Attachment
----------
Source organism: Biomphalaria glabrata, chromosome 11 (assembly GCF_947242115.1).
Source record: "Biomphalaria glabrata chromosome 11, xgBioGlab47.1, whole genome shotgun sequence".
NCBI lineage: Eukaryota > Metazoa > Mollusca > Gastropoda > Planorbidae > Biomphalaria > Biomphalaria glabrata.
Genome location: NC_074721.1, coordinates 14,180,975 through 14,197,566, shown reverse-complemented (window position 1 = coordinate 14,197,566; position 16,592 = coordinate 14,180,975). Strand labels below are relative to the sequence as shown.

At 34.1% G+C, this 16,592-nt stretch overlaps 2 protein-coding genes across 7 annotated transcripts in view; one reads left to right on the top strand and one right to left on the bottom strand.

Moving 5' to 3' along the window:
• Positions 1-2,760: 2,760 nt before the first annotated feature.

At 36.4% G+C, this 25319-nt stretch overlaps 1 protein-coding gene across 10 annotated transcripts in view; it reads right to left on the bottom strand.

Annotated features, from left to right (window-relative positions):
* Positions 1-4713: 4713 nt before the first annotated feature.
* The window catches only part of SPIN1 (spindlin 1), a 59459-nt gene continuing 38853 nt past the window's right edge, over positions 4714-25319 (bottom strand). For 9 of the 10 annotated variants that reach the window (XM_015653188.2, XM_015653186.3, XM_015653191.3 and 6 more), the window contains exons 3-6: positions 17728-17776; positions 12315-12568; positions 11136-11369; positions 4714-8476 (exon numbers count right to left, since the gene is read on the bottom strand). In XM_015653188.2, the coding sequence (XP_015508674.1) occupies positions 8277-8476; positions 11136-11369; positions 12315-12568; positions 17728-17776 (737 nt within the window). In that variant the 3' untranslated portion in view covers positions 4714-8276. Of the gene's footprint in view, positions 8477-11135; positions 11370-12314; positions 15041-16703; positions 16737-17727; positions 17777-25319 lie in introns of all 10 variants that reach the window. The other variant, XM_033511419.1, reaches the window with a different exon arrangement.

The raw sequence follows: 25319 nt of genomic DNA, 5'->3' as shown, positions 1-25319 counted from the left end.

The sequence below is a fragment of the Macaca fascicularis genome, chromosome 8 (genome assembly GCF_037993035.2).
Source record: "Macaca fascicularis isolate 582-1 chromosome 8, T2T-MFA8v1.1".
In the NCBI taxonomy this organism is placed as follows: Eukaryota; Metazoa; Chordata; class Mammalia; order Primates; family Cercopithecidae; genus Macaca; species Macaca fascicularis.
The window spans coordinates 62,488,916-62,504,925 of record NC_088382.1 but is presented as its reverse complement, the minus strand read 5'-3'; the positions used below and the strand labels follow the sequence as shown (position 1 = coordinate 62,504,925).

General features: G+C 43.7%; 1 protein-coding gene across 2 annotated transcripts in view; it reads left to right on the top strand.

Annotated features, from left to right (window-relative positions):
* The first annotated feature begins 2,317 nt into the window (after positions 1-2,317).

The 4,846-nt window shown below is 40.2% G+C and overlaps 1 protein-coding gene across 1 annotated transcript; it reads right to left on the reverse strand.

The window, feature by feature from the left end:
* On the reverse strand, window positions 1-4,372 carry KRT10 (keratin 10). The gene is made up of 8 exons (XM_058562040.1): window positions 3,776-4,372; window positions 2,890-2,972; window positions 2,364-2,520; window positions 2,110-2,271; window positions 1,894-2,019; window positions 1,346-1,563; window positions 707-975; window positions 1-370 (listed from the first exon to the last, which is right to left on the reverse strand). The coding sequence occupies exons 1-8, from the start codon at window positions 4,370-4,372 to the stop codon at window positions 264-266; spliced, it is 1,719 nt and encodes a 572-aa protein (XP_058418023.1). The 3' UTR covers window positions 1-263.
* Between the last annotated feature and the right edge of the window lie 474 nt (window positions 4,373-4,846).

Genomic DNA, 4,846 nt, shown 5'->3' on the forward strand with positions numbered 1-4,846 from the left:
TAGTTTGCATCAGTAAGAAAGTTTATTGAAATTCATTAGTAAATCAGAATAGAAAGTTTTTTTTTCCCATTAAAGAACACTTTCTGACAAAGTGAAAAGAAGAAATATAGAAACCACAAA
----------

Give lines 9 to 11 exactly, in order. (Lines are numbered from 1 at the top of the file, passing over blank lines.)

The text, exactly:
Annotated features, from left to right (window-relative positions):
* Positions 1-4713: 4713 nt before the first annotated feature.
* The window catches only part of SPIN1 (spindlin 1), a 59459-nt gene continuing 38853 nt past the window's right edge, over positions 4714-25319 (bottom strand). For 9 of the 10 annotated variants that reach the window (XM_015653188.2, XM_015653186.3, XM_015653191.3 and 6 more), the window contains exons 3-6: positions 17728-17776; positions 12315-12568; positions 11136-11369; positions 4714-8476 (exon numbers count right to left, since the gene is read on the bottom strand). In XM_015653188.2, the coding sequence (XP_015508674.1) occupies positions 8277-8476; positions 11136-11369; positions 12315-12568; positions 17728-17776 (737 nt within the window). In that variant the 3' untranslated portion in view covers positions 4714-8276. Of the gene's footprint in view, positions 8477-11135; positions 11370-12314; positions 15041-16703; positions 16737-17727; positions 17777-25319 lie in introns of all 10 variants that reach the window. The other variant, XM_033511419.1, reaches the window with a different exon arrangement.